Residential Oil Tank Scan: Why You Should Scan Before Selling Your Home

The home selling process is long and stressful. A single misstep could see you hurtling back toward square one. If you’re selling your home, you’ve likely already started thinking about aesthetic improvements to increase your curb appeal. Some of those actions include power washing the home, painting, and landscaping. But there are a number of actions that home owners must take the ensure that their house is ready for sale and free of any problematic issues.

One such measure is a residential oil tank scan. While underground oil tanks cannot be seen, problems that arise within them can be costly and lead to a potential home sale falling through.

But what is a residential oil scan? Why is it so important for the home buying process?  What potential issues could arise if you fail to scan your residential oil tank before selling your home?

Third Party Requirement

Most banks require there to be a residential oil tank scan prior to the approval of a home loan. This is in keeping with a bank’s right to demand a full home inspection before approving a mortgage. They want to be sure that there’s nothing harmful happening beneath the soil.

It will make the home selling process move by at a much faster pace if you have the results of a scan ready to go for your potential buyers.

What’s more, many real estate agents request that a tank scan be undertaken before they agree to list and sell a property. These professionals want to make sure that the house is sellable before they sink their time and effort in on it.

You are Liable

Oil tanks can cause extreme damage to the property and to the environment surrounding it. As the owner of that property, you are responsible for damages that occur as a result of your home’s equipment. If your pool leaks and floods your neighbor’s yard, you’re responsible. If your oil tank leaks and pollutes the entire area, you are also responsible.  

If you somehow manage to sell your home without performing a scan and the new buyer discovers after taking possession that there is an issue, you could be vulnerable to a hefty lawsuit.

Dangers to Health and the Environment

It should come as no great shock that a leaking oil tank is a huge environmental hazard. When oil seeps into the ground it can negatively impact the property of your neighbors and contaminate nearby supplies of water. Soil and groundwater specifically could see extreme damage. Once your tank has infected the nearby area, you’re looking at a massive cleanup bill, potentially reaching millions of dollars.

Imagine the hassle of removing the tank and disposing of ruined soil. That’s not a cheap venture and the entire weight of it falls directly on your shoulders.

If oil vapors are seeping out of the tank, they could enter a building and start a fire. On top of that, they can negatively impact the air quality of the home, leading to nausea and respiratory diseases.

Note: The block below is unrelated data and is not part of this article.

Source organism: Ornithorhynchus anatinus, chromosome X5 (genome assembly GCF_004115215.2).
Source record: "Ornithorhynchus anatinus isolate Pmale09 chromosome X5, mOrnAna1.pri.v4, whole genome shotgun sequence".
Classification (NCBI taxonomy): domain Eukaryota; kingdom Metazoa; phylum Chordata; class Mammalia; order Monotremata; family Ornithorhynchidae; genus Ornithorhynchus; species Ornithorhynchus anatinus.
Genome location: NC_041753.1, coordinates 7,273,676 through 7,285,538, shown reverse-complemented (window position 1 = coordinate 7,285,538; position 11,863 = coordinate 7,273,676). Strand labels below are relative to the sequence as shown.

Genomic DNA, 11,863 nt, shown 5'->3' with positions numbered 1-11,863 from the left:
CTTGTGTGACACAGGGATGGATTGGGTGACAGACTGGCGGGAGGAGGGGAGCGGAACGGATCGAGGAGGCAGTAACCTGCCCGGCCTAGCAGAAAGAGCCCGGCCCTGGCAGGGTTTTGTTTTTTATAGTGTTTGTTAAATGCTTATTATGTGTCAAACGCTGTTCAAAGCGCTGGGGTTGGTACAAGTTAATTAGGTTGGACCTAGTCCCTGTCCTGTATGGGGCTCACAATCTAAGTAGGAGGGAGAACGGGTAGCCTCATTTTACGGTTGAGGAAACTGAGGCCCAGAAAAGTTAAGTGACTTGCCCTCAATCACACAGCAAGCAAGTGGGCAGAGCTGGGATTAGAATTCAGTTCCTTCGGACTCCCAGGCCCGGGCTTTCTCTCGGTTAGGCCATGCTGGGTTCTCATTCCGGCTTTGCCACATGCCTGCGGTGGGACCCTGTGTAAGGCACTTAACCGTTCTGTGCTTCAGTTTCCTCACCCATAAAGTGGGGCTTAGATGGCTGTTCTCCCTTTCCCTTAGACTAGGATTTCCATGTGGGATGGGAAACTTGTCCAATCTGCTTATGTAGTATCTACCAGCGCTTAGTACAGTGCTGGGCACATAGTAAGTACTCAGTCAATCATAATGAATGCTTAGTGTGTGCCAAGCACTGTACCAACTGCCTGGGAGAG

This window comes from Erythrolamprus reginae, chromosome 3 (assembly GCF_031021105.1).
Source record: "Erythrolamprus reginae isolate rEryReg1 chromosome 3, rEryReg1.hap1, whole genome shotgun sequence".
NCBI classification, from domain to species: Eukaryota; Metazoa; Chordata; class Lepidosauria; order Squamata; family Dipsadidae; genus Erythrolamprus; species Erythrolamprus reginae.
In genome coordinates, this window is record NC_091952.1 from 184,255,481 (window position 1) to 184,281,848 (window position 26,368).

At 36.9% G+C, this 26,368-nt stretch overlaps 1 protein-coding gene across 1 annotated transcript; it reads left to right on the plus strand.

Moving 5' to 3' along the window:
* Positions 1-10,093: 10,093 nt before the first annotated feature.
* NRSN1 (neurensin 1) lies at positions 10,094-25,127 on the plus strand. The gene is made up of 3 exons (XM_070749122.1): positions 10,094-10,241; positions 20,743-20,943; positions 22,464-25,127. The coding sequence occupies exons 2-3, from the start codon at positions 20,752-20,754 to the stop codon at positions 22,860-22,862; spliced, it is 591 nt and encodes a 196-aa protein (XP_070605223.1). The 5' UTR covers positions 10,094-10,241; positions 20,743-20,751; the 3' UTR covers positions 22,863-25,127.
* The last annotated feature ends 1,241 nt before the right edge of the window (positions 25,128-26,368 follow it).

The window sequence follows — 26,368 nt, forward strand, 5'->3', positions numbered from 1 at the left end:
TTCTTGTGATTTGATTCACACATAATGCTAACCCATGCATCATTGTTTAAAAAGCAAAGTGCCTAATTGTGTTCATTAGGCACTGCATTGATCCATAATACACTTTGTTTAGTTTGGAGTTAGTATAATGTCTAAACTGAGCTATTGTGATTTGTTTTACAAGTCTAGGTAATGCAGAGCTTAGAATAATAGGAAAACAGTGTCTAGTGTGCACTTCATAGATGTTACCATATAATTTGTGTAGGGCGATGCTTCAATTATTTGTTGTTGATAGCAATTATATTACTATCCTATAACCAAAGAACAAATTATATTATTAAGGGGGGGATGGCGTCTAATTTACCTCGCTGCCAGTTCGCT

What are the Causes of an Oil Tank Leak?

There are many reasons why an oil tank might leak. Understanding what they are could help you realize why regular scans are important, both in times of a pending home sale and beyond.

First off, you want to take the age of the tank into consideration. Older tanks have a tendency to decay, and as materials erode, leaks become possible.

There are many mechanical failures which could contribute to the deterioration of your tank. Faulty valves are just one of the many potential problems.

The installation of your tank has to be taken into consideration as well. A bad installation can lead to bad performance, up to an including leakage.

Overfilling is another area in which your underground oil tank might start to leak.

Signs That Your Tank is Leaking

If you’re planning on selling your home, you might want to look out for a few telltale signs that there is something fishy going on underground.

Leaking oil tanks leave a slew of evidence behind. The first and most telling sign that there’s something wrong with your oil tank would be a strong oil smell in the area. The spot around the residential oil tank might have a distinct smell when no issue is present, but if you move away from the tank’s location and the smell persists, chances are there is a problem.

Check your storm drains or drainage ditches for oil deposits. Even the presence of an oily sheen could be symptomatic of an oil leak.

If your drinking water tastes or smells funny, then you might have an issue with oil leaking into your groundwater.

Another sign of an underground oil tank leak is a lack of vegetation. If the area around your tank’s location is completely dead, there has to be a reason. If you notice patches of dead grass forming, there may be a serious issue underground.

Get A Residential Oil Tank Scan Before You Sell

If you want to ensure that the home selling process goes as smoothly as possible, it’s important to make sure that the home you’re selling Is free of major issues. A residential oil tank scan is one very important piece of that puzzle.

Mikula Contracting is a fully insured and certified oil tank scanning company, serving residential properties throughout the State of New Jersey. If you want to take advantage of Mikula’s more than 70 years of high-quality experience, call us today at 973-772-1684, or visit us online for more information.

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